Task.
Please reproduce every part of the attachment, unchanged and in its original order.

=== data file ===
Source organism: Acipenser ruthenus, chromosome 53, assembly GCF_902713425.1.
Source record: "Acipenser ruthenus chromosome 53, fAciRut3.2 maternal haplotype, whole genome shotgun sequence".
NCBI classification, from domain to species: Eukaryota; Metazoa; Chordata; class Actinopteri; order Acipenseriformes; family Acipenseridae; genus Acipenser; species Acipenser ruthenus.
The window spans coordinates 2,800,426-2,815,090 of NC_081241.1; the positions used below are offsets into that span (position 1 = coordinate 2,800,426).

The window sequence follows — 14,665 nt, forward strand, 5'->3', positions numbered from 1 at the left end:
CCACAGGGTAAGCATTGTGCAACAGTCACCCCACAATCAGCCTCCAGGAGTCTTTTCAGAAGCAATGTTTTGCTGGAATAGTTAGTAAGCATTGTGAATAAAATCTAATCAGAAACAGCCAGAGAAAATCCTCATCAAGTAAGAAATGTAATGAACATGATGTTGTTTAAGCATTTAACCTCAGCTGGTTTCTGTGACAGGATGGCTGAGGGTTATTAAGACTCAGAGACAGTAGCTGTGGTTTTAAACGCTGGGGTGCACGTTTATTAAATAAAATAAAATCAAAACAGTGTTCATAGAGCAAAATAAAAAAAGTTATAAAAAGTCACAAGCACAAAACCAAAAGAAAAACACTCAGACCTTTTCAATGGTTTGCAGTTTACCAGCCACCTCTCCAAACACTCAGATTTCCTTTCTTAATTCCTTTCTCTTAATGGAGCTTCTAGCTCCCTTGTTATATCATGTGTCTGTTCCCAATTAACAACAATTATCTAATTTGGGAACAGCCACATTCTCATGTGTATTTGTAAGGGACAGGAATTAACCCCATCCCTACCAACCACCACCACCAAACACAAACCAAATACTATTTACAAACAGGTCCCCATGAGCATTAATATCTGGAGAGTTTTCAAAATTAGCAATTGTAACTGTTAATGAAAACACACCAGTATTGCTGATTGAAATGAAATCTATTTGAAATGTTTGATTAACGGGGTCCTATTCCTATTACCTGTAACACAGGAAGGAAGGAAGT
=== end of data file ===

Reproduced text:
Source organism: Acipenser ruthenus, chromosome 53, assembly GCF_902713425.1.
Source record: "Acipenser ruthenus chromosome 53, fAciRut3.2 maternal haplotype, whole genome shotgun sequence".
NCBI classification, from domain to species: Eukaryota; Metazoa; Chordata; class Actinopteri; order Acipenseriformes; family Acipenseridae; genus Acipenser; species Acipenser ruthenus.
The window spans coordinates 2,800,426-2,815,090 of NC_081241.1; the positions used below are offsets into that span (position 1 = coordinate 2,800,426).

The window sequence follows — 14,665 nt, forward strand, 5'->3', positions numbered from 1 at the left end:
CCACAGGGTAAGCATTGTGCAACAGTCACCCCACAATCAGCCTCCAGGAGTCTTTTCAGAAGCAATGTTTTGCTGGAATAGTTAGTAAGCATTGTGAATAAAATCTAATCAGAAACAGCCAGAGAAAATCCTCATCAAGTAAGAAATGTAATGAACATGATGTTGTTTAAGCATTTAACCTCAGCTGGTTTCTGTGACAGGATGGCTGAGGGTTATTAAGACTCAGAGACAGTAGCTGTGGTTTTAAACGCTGGGGTGCACGTTTATTAAATAAAATAAAATCAAAACAGTGTTCATAGAGCAAAATAAAAAAAGTTATAAAAAGTCACAAGCACAAAACCAAAAGAAAAACACTCAGACCTTTTCAATGGTTTGCAGTTTACCAGCCACCTCTCCAAACACTCAGATTTCCTTTCTTAATTCCTTTCTCTTAATGGAGCTTCTAGCTCCCTTGTTATATCATGTGTCTGTTCCCAATTAACAACAATTATCTAATTTGGGAACAGCCACATTCTCATGTGTATTTGTAAGGGACAGGAATTAACCCCATCCCTACCAACCACCACCACCAAACACAAACCAAATACTATTTACAAACAGGTCCCCATGAGCATTAATATCTGGAGAGTTTTCAAAATTAGCAATTGTAACTGTTAATGAAAACACACCAGTATTGCTGATTGAAATGAAATCTATTTGAAATGTTTGATTAACGGGGTCCTATTCCTATTACCTGTAACACAGGAAGGAAGGAAGT